Gregor Kosec; Vanina Alvarez; Cazzulo, Juan J.

2006-01-01

 
 
 
 
41

Analysis of human immunoglobulin-degrading cysteine proteinases of Trichomonas vaginalis.  

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Trichomonas vaginalis is a protozoan parasite that causes a widely distributed sexually transmitted disease (STD). Since immunoglobulin G (IgG) antibodies to specific trichomonad immunogens are found in serum and vaginal washes (VWs) from patients with trichomoniasis, a potential mechanism of immune evasion by this parasite might be the ability of T. vaginalis proteinases to degrade human immunoglobulins (Igs). Incubation of human IgG with lysates of T. vaginalis organisms resulted in time- a...

Provenzano, D.; Alderete, J. F.

1995-01-01

42

The involvement of a cysteine proteinase in the nodule development in Chinese milk vetch infected with Mesorhizobium huakuii subsp. rengei.  

Science.gov (United States)

Cys proteinases play important roles in plant cell development and senescence. A cDNA, AsNODf32, obtained by differential screening of a nodule cDNA library of the leguminous plant Chinese milk vetch (Astragalus sinicus), represents a nodule-specific Cys proteinase similar to that reported for the actinorhizal Alnus glutinosa-Flankia symbiosis. A characteristic feature of this proteinase is the presence of a putative vacuolar targetting signal, LQDA, within its propeptide. Expression of the AsNODf32 gene, which was studied on northern blots and in situ hybridization, showed good correlation with the onset of nodule senescence. In situ hybridization studies revealed that AsNODf32 was expressed in senescent-infected tissue at the base of the nodule, as well as in interzone II-III of the infected nodules. In addition to degrading old nodule tissues and bacteroids, AsNODf32 protein may be required as a component of tissue remodeling during nodule development. PMID:11080286

Naito, Y; Fujie, M; Usami, S; Murooka, Y; Yamada, T

2000-11-01

43

Wound-induced expression of a potato proteinase inhibitor II gene in transgenic tobacco plants  

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A potato proteinase inhibitor II gene was transferred into tobacco plants using Agrobacterium/Ti-plasmid-mediated gene transfer techniques. Whereas no or little expression of the proteinase inhibitor II gene could be detected in non-wounded leaves, high levels of proteinase inhibitor II mRNA were detected in leaves of several transgenic tobacco plants after mechanical wounding as well as after treatment of detached leaves with oligosaccharides. Wounding of a leaf also led to a systemic induct...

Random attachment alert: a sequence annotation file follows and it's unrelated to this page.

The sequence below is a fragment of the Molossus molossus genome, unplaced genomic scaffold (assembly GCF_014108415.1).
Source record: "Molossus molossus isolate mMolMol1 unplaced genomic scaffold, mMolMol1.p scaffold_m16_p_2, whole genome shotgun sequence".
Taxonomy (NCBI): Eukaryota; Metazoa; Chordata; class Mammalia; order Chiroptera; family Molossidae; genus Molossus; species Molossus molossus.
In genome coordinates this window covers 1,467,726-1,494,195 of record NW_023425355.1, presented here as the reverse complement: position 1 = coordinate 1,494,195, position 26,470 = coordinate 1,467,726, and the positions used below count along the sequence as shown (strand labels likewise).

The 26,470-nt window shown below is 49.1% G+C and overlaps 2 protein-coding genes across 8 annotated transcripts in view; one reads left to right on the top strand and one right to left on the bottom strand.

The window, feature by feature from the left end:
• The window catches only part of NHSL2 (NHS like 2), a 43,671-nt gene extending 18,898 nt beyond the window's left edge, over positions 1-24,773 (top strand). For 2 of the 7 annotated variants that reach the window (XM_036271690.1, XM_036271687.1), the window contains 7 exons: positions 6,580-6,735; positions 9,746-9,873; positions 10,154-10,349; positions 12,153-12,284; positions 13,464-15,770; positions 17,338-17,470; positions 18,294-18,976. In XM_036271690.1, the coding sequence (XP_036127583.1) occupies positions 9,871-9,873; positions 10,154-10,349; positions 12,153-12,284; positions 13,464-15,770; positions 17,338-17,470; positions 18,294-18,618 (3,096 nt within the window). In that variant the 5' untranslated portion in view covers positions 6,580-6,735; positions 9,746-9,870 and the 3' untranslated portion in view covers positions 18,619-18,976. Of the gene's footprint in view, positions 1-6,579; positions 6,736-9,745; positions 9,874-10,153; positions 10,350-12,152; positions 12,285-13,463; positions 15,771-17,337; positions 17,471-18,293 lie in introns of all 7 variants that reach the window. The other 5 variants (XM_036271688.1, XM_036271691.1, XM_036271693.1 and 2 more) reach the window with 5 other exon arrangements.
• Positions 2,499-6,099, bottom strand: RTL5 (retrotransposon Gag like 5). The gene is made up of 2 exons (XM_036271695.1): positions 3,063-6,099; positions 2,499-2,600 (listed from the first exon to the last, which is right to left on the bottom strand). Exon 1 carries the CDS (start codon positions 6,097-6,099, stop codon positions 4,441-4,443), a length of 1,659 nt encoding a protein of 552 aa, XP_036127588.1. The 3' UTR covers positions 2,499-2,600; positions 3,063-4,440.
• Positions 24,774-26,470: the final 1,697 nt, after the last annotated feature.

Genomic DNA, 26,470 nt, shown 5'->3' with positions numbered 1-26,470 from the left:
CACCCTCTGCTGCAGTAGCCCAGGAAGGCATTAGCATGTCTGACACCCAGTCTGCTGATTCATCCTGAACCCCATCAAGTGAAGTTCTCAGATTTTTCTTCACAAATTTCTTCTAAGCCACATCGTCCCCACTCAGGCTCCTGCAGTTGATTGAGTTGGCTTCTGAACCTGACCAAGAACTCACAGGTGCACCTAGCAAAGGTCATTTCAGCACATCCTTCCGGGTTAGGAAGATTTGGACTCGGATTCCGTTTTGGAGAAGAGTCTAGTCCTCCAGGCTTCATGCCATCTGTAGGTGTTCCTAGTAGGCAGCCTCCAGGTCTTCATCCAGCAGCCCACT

Sanchez-serrano, Jose J.; Keil, Michael; O Connor, Aileen; Schell, Jeff; Willmitzer, Lothar

1987-01-01

44

Identification of Old World Leishmania spp. by specific polymerase chain reaction amplification of cysteine proteinase B genes and rapid dipstick detection  

Digital Repository Infrastructure Vision for European Research (DRIVER)

We used the cysteine proteinase B (cpb) gene family of the trypanosomatid genus Leishmania as a target to develop rapid, specific, and easy-to-use polymerase chain reaction (PCR) tests to discriminate Leishmania infantum, Leishmania donovani, Leishmania tropica, Leishmania aethiopica, and Leishmania major. Identification of all 5 Old World species and validation of intraspecies variability are features lacking in other species-specific PCRs. Amplicon analysis was done on agarose gels and was ...

2009-01-01

45

Cationic solid lipid nanoparticles loaded by cysteine proteinase genes as a novel anti-leishmaniasis DNA vaccine delivery system: characterization and in vitro evaluations.  

Digital Repository Infrastructure Vision for European Research (DRIVER)

ABSTRACT - Purpose. Leishmaniasis is a major health problem in many tropical and sub-tropical countries and development of a safe and easily-available vaccine has high priority. Although several antigens potentially capable of inducing protective immunity have been studied, in the absence of pharmaceutical industry interest they have remained as fine publications only. Amongst them, Cathepsin L-like cysteine proteinases (CPs) have received considerable attention and type I and II CPs have bee...

Doroud, Delaram; Vatanara, Alireza; Zahedifard, Farnaz; Gholami, Elham; Vahabpour, Rouholah; Rouholamini Najafabadi, Abdolhossein; Rafati, Sima

2010-01-01

46

Bmcystatin, a cysteine proteinase inhibitor characterized from the tick Boophilus microplus  

International Nuclear Information System (INIS)